When the rabbi of our shul in the Nachlaot neighborhood of Jerusalem reached out to me a few months ago to ask if I wanted to take on the commitment of studying a complete tractate of the Talmud this year, I had to think long and hard, since my schedule was already packed with work, other learning commitments and family-time. It’s the custom of many Chabad congregations for members to volunteer to learn one or more tractates over the year so that the entire Gemara will be learned by the congregation before the coming 19 Kislev, the “New Year” of Chassidism, but it’s something I had never taken part in before.

It took me more than a week to make up my mind to accept the commitment. When I did, there were only a few tractates left, and they included some of the longest and/or the most challenging. I signed up to learn Nedarim, which deals with the laws of vows. With 91 dafim or 182 pages, it's not the longest, but is considered one of the more difficult tractates, owing to the compactness and ambiguousness of many statements throughout the tractate, and that, unlike almost every other tractate, it does not have the invaluable commentary of Rashi.

As I’m not a seasoned Talmud student by any means, it would not have been possible for me to make any headway at all without the extraordinary commentary of Rabbi Adin Even-Israel (Steinsaltz) translated into English under the direction of Rabbi Tzvi Hersh Weinreb. But even that was not enough for me. From day one I turned to Chabad.org for video classes on each page of the Talmud I was learning, given by Chabad.org’s Rabbi Avraham Zajac, a master teacher in every way.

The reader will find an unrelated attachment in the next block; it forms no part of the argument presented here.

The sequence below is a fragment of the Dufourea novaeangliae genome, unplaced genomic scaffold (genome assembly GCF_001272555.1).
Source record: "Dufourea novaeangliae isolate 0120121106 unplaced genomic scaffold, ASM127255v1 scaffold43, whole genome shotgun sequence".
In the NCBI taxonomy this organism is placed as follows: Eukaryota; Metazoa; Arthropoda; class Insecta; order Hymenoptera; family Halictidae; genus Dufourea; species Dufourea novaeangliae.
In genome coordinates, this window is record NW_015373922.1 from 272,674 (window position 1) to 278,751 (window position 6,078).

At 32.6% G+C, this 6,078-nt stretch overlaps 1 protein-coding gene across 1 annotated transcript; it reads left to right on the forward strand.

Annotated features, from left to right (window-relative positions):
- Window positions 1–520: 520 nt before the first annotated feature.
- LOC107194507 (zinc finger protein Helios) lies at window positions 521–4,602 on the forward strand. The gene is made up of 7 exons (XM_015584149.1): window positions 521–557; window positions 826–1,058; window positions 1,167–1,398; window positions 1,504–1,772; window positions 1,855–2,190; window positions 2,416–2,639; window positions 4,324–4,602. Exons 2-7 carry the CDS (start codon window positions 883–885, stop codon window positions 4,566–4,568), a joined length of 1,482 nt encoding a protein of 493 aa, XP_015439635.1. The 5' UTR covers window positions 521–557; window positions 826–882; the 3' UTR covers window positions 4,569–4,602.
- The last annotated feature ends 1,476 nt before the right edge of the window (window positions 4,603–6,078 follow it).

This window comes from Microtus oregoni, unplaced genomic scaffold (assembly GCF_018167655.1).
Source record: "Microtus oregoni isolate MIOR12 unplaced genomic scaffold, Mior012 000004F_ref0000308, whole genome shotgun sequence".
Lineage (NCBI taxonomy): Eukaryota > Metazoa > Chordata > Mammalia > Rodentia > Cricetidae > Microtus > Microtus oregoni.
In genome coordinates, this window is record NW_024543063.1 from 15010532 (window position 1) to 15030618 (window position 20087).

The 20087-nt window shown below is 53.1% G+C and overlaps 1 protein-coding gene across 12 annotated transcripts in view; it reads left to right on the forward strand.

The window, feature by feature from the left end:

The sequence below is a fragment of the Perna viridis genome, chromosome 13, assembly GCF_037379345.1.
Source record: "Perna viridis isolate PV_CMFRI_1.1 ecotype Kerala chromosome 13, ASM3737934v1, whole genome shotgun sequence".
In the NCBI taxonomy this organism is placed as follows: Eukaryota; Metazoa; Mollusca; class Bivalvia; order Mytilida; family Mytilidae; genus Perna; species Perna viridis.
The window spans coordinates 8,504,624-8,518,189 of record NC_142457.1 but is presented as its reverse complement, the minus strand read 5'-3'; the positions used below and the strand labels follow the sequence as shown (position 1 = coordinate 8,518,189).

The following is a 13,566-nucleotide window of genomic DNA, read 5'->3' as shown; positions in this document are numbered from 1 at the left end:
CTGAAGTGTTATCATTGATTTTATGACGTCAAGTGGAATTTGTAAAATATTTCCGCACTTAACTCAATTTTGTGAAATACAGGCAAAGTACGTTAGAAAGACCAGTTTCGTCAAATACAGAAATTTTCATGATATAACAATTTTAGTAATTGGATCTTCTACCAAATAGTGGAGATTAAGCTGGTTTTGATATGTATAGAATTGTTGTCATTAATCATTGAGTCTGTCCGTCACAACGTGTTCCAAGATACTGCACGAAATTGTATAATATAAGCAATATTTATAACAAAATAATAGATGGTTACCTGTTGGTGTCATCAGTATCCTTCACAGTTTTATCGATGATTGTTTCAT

While both Rabbi Even-Israel and Rabbi Zajac would point out the final halachah in Shulchan Aruch of a topic under discussion, I would often wonder what Maimonides concluded about the issue in Mishneh Torah. But I did not make it part of my routine, and learning the Rambam on Nedarim went on my very long aspirational-things-I’d like-to-do list.

Last Tuesday, 2 Adar Sheni, was my birthday, and as I do each morning in shul after Shacharit, I turned to Chabad.org’s Daily Study App to say Tehilim, and learn Tanya, Chumash, HaYom Yom, and Rambam’s Sefer HaMitzvot from the app before turning to my study of Tractate Nedarim.

I was about to click on Sefer HaMitzvot and a thought came to me out of the blue: “It’s your birthday, why not commit to start learning Rambam’s Mishneh Torah today?” It was not an easy decision to make. Before tapping into 1 Chapter Rambam, I thought about one of the best pieces of advice I received from Rabbi J.J. Hecht when I was a newcomer to Jewish observance studying at Hadar Hatorah: “Take it slow. But when you decide to take on a mitzvah, make up your mind to take it on forever!”

So I knew that if I clicked on the much more time-consuming Rambam One Chapter a Day instead of the briefer Sefer HaMitzvot, it would be something that I would be continuing every day. I took a deep breath and clicked on Rambam One Chapter a Day.

When I did, I looked at the page and could not believe what I saw. I looked upward and said “Thanks for the birthday present!”

The daily Rambam on my birthday was the first chapter of Hilchot Nedarim, the laws of vows.